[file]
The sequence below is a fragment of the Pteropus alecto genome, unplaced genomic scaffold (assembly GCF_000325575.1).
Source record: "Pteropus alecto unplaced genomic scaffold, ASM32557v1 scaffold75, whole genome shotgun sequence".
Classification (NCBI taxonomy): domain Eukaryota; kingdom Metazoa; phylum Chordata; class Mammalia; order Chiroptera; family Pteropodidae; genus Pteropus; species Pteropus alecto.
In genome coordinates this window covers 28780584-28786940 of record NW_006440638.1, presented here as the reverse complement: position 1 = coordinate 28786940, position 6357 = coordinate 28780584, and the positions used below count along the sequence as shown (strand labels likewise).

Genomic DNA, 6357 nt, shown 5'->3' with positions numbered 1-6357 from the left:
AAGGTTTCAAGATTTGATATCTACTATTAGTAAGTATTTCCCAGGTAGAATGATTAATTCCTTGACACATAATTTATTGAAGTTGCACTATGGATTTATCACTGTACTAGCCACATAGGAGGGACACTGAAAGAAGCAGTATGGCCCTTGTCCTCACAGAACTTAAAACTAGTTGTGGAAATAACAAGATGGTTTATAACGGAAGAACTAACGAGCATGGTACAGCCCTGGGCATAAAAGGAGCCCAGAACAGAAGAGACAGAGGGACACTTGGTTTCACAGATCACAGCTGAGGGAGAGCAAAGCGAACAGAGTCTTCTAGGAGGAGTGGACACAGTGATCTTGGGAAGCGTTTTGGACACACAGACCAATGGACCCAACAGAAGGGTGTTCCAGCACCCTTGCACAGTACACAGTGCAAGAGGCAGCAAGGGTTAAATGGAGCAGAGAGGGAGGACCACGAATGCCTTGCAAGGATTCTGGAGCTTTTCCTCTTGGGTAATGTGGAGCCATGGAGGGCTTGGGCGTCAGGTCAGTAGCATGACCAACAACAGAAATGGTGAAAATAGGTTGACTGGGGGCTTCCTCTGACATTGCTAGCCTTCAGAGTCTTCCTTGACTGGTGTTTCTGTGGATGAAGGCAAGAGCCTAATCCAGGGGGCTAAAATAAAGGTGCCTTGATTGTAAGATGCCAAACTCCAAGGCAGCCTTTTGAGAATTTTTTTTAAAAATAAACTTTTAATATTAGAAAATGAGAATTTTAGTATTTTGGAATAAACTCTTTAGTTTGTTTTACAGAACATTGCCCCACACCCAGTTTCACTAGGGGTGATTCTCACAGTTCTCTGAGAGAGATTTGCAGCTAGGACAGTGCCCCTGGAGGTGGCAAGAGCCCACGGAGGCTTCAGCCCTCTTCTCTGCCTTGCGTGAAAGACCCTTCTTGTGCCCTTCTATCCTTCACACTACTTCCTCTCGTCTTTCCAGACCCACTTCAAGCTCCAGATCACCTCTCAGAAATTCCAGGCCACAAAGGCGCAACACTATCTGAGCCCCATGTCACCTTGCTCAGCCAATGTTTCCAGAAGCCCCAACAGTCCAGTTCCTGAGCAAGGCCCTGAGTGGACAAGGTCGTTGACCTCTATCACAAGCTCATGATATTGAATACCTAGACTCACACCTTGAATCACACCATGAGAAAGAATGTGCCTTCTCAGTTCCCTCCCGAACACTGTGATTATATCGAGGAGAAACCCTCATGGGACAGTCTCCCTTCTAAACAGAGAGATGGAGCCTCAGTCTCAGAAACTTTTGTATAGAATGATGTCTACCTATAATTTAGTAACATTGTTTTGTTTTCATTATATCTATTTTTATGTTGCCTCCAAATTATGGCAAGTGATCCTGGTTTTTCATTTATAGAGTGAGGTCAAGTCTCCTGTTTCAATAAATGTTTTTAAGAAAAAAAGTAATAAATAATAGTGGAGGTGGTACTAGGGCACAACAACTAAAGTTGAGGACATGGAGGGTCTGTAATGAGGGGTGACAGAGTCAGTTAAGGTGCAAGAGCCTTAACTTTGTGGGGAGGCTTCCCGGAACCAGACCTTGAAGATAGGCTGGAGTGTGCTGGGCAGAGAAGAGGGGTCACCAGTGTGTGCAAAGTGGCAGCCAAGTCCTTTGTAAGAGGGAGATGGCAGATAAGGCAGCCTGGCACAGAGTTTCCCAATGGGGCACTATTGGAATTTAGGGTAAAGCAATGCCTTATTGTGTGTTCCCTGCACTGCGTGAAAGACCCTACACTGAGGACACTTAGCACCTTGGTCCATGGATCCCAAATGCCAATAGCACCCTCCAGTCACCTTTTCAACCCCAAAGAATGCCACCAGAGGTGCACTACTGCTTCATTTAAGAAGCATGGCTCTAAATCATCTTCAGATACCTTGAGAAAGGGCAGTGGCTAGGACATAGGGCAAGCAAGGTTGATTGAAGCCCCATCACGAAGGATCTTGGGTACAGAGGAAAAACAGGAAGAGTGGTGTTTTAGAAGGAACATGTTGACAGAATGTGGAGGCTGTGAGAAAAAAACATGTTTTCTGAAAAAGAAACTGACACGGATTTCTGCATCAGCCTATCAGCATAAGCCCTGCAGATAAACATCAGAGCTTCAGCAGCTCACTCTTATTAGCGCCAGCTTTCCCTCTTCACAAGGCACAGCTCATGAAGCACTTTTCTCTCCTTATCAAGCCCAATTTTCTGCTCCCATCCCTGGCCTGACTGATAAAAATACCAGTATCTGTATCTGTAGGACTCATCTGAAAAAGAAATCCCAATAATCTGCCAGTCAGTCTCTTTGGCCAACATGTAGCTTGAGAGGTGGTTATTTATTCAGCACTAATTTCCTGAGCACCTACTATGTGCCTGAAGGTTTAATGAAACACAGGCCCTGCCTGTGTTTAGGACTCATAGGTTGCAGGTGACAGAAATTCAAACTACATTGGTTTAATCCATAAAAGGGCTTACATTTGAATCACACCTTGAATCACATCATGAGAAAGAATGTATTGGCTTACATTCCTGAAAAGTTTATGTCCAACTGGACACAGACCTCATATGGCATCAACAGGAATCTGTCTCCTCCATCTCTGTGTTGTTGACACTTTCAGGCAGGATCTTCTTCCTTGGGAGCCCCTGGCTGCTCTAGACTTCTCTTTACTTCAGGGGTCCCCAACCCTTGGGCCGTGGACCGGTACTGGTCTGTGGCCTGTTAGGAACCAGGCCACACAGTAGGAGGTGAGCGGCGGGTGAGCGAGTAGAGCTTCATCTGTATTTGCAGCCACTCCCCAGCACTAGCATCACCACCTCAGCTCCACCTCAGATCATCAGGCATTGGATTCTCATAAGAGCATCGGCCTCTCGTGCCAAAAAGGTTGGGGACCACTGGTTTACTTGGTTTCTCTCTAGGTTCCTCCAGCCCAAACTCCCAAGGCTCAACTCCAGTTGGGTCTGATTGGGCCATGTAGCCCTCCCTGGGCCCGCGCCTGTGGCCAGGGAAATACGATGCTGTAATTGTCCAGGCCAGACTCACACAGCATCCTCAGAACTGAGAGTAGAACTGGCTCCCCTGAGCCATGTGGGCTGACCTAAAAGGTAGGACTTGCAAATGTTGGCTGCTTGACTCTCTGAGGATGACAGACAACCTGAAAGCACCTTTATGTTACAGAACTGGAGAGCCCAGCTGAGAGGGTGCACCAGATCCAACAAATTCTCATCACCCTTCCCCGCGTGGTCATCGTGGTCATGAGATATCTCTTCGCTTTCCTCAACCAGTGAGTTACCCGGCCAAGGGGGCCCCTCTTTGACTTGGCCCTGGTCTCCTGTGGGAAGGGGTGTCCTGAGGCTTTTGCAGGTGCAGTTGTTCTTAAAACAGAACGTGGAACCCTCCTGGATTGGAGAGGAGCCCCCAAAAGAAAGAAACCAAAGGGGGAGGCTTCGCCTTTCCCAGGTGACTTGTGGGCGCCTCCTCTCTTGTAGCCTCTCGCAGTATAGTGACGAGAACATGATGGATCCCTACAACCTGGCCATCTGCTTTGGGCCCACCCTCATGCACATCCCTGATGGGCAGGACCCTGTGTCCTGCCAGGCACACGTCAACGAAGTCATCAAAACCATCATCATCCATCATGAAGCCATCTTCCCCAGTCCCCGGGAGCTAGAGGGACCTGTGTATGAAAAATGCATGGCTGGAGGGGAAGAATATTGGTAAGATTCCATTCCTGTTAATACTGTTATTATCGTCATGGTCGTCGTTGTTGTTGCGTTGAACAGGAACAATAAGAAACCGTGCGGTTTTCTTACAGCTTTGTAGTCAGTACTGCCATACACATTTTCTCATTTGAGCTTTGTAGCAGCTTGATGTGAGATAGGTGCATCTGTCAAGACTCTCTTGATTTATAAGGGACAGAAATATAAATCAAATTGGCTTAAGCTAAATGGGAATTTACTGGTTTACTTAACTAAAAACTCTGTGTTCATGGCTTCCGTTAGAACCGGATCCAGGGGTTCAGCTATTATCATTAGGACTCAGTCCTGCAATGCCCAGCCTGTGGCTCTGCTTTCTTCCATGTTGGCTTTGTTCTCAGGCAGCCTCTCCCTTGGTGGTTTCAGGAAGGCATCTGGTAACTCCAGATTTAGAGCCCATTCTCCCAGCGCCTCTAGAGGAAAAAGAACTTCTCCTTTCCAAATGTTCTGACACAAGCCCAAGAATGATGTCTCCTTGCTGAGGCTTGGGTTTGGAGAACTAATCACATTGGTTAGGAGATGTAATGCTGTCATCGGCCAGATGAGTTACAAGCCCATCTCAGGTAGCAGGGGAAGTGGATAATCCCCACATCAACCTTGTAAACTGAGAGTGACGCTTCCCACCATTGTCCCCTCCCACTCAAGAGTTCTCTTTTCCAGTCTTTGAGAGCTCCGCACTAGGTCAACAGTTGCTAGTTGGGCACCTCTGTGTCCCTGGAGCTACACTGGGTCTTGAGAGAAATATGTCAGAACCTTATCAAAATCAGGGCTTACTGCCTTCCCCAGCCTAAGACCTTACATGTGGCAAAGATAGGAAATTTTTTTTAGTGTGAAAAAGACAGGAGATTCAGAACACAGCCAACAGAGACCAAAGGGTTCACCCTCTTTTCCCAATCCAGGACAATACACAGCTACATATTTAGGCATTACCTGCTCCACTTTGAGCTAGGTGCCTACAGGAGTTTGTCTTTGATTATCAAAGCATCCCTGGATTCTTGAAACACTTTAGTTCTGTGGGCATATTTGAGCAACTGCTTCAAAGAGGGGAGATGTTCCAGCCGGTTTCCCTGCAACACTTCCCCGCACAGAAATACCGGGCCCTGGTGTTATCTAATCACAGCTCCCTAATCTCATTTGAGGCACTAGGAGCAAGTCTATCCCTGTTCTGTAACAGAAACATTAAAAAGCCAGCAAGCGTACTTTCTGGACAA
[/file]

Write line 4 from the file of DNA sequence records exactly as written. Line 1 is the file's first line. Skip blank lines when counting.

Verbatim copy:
In genome coordinates this window covers 28780584-28786940 of record NW_006440638.1, presented here as the reverse complement: position 1 = coordinate 28786940, position 6357 = coordinate 28780584, and the positions used below count along the sequence as shown (strand labels likewise).